Pursuing Adoption in New York

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Different circumstances may lead individuals and families to consider adoption.  The legal adoption process gives the adopting party the same rights and responsibilities of natural parents.  The child (or adult) being adopted takes the same last name as the adopting parents, and has the same rights and privileges as if she or he had been born naturally to them.

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How does adoption happen in New York?

There are two types of adoptions in New York:

(1) agency adoptions; and

(2) private placement adoptions

Agency adoptions involve children who are in the custody of state or private agencies that have a state license.  These children may have been voluntarily surrendered by their birth parents who lack the ability to provide proper care, or they may have been forcibly removed from them through a court order, possibly due to neglect and/or abuse.  

Private placement adoptions, on the other hand, are for children who do not come into the care of the state or go to a licensed adoption agency.  Instead, they usually begin with private agreements/contract between parties, which may be a step-parent or family member, or may be unrelated people such as a birth mother and the person(s) adopting the child.  

Regardless of the type of adoption, the adoption process is governed by New York State law, and ultimately must be approved by a court. The people involved in the adoption are represented by attorneys, including in the case of a foster child, a law guardian.

How much does adoption cost?

 

The cost of adoption depends on the type of adoption.  In agency adoptions of children in foster care, the government pays for all adoption costs, including legal fees. Private placement adoptions, however, may result in out-of-pocket costs for the adopting parents, including for example:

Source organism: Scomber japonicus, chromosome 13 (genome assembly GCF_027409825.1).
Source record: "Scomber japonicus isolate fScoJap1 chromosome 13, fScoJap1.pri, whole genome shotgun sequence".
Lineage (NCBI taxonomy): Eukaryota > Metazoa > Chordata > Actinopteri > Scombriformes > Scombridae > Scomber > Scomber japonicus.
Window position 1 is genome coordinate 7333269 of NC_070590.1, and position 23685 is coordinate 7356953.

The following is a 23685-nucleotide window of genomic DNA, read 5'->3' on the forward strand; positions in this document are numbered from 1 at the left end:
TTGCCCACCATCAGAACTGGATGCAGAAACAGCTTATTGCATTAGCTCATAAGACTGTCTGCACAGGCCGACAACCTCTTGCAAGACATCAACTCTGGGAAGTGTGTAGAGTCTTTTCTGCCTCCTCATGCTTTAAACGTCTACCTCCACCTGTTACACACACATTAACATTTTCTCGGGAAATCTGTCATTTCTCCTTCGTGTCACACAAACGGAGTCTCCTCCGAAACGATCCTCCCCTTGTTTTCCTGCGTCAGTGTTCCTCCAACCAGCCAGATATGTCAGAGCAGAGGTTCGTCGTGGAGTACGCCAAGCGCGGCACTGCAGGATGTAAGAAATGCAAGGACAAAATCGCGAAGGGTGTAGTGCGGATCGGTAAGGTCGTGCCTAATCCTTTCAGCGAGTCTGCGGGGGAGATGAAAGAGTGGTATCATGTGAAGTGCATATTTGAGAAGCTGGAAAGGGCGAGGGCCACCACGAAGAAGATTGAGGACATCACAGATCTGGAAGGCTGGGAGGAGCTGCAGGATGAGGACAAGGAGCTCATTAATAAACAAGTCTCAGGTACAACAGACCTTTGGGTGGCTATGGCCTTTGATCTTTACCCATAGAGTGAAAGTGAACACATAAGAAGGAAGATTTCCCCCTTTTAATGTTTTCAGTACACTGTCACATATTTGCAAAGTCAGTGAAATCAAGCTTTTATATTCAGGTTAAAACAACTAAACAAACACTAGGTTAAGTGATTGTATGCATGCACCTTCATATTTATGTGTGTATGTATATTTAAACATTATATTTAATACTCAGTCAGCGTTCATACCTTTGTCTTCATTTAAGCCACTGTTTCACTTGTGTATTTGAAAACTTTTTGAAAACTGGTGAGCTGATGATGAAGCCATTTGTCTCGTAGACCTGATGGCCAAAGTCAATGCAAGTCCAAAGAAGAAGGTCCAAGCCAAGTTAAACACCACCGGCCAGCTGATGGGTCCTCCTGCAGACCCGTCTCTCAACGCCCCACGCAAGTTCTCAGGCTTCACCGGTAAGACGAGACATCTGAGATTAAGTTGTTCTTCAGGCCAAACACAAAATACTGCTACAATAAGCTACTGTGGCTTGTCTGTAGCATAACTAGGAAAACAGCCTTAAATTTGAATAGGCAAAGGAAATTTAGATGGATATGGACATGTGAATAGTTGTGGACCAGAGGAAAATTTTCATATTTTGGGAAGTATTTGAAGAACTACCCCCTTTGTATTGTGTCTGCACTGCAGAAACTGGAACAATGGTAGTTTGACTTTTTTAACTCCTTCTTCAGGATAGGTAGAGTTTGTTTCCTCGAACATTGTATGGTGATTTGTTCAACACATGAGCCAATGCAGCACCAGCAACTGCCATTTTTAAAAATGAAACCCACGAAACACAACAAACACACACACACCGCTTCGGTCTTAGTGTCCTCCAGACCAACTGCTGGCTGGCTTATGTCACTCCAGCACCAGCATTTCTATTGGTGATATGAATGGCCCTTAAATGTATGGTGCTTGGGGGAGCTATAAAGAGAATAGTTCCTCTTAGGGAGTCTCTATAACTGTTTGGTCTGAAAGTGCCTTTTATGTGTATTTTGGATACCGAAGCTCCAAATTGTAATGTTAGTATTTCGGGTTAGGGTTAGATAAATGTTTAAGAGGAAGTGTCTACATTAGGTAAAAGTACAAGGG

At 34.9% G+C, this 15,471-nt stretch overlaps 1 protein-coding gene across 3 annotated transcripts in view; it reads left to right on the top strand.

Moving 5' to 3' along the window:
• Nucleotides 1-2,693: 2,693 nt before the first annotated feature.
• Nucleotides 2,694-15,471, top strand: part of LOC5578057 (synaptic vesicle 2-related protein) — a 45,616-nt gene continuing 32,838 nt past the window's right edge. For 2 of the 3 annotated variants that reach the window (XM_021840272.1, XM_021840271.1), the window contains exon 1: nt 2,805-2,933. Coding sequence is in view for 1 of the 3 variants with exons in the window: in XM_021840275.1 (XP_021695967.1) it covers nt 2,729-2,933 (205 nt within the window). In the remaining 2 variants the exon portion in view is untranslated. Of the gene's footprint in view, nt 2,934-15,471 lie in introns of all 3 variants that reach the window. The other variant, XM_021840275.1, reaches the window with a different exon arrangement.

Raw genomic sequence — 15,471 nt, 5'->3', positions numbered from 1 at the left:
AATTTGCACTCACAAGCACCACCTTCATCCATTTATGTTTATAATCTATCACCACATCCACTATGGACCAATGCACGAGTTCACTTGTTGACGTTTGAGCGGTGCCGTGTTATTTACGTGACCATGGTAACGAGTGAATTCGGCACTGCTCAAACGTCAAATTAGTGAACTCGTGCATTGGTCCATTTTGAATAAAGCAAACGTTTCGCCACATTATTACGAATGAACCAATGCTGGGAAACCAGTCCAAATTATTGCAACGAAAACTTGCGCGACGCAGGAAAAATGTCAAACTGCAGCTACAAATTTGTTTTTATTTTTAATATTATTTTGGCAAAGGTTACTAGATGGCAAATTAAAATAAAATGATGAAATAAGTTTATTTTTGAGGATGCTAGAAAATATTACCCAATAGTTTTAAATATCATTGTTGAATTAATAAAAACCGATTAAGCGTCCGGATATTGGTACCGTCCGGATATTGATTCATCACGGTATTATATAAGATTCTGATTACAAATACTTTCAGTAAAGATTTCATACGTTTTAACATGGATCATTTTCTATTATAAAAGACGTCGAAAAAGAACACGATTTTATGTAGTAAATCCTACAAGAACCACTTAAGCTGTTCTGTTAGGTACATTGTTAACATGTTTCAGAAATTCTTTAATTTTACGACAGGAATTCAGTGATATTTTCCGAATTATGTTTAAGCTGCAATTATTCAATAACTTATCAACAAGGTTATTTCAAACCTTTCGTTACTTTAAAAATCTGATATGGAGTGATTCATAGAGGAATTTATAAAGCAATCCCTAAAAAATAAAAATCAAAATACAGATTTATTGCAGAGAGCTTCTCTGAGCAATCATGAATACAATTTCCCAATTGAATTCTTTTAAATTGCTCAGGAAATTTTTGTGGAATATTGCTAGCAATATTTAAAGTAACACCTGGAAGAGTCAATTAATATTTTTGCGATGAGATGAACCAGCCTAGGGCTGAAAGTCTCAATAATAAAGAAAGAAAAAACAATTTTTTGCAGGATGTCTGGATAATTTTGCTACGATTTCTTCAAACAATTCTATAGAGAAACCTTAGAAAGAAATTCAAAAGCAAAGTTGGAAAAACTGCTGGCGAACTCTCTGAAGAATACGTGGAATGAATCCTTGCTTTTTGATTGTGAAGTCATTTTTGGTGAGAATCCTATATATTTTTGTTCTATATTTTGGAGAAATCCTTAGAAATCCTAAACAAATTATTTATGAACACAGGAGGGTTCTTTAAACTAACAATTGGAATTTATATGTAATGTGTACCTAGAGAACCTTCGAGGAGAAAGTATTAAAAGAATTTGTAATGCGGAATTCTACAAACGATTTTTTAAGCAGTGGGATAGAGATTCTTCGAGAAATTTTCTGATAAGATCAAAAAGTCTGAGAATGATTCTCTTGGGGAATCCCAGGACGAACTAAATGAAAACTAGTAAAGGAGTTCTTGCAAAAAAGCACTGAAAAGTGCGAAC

• the adoption agency’s fees;
  • legal charges; and
  • expenses to cover the birth mother’s cost of giving birth (if applicable) and/or related expenses.

 

What is an open adoption?

More and more, adoptive parents are choosing to maintain an open relationship with the child’s birth parents, and in some cases, to allow the child to interact with them too.  This arrangement is called an “open adoption.”  A study conducted in 2012 among U.S. adoption agencies reported that 95% of their domestic infant adoptions were open.  The belief among some people is that open adoption allows adopted children and youth to:

  • Develop a deeper understanding of their identity and a greater sense of wholeness;
  • Preserve connections not only to family but also to their cultural and ethnic heritage;
  • Gain access to important genetic and medical information; and
  • Develop a better understanding of the reasons for placement, which can lessen feelings of abandonment and increase a sense of belonging.

Despite these potential benefits, open adoption may not be for every family, and the decision should be made on a case-by-case basis.

For more assistance, you may:

  • Chat with someone on LiveHelp for legal resources and information
  • Contact a legal referral service. For NYC, call the NYC Bar Association Legal Referral at 212-626-7373. For outside of NYC, you may call the New York State Bar Association Legal Referral Service at 1-800-342-3661.
  • Take a look at The Basics: Adoption in New York State and Openness in Adoption.

 

Clara Kang Wee, Columbia Law School
LawHelpNY Volunteer

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